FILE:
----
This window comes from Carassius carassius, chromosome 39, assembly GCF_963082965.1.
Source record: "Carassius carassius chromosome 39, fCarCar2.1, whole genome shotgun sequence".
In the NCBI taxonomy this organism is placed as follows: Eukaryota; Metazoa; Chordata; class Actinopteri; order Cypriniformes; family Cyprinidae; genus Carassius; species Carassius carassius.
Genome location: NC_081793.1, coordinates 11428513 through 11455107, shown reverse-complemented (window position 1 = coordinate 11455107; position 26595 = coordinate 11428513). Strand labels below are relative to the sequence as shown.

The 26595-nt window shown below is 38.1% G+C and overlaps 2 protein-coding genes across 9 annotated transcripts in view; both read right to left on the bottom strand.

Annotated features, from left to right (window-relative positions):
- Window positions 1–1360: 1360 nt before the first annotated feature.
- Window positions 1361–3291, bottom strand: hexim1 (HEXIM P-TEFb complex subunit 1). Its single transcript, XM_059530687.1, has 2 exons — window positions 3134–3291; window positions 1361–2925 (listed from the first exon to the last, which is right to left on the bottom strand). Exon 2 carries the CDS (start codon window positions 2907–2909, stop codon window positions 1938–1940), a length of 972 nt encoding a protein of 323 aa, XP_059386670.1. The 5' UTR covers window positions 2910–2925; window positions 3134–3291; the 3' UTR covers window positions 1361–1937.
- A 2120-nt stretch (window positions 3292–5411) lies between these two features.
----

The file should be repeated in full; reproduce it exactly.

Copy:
This window comes from Carassius carassius, chromosome 39, assembly GCF_963082965.1.
Source record: "Carassius carassius chromosome 39, fCarCar2.1, whole genome shotgun sequence".
In the NCBI taxonomy this organism is placed as follows: Eukaryota; Metazoa; Chordata; class Actinopteri; order Cypriniformes; family Cyprinidae; genus Carassius; species Carassius carassius.
Genome location: NC_081793.1, coordinates 11428513 through 11455107, shown reverse-complemented (window position 1 = coordinate 11455107; position 26595 = coordinate 11428513). Strand labels below are relative to the sequence as shown.

The 26595-nt window shown below is 38.1% G+C and overlaps 2 protein-coding genes across 9 annotated transcripts in view; both read right to left on the bottom strand.

Annotated features, from left to right (window-relative positions):
- Window positions 1–1360: 1360 nt before the first annotated feature.
- Window positions 1361–3291, bottom strand: hexim1 (HEXIM P-TEFb complex subunit 1). Its single transcript, XM_059530687.1, has 2 exons — window positions 3134–3291; window positions 1361–2925 (listed from the first exon to the last, which is right to left on the bottom strand). Exon 2 carries the CDS (start codon window positions 2907–2909, stop codon window positions 1938–1940), a length of 972 nt encoding a protein of 323 aa, XP_059386670.1. The 5' UTR covers window positions 2910–2925; window positions 3134–3291; the 3' UTR covers window positions 1361–1937.
- A 2120-nt stretch (window positions 3292–5411) lies between these two features.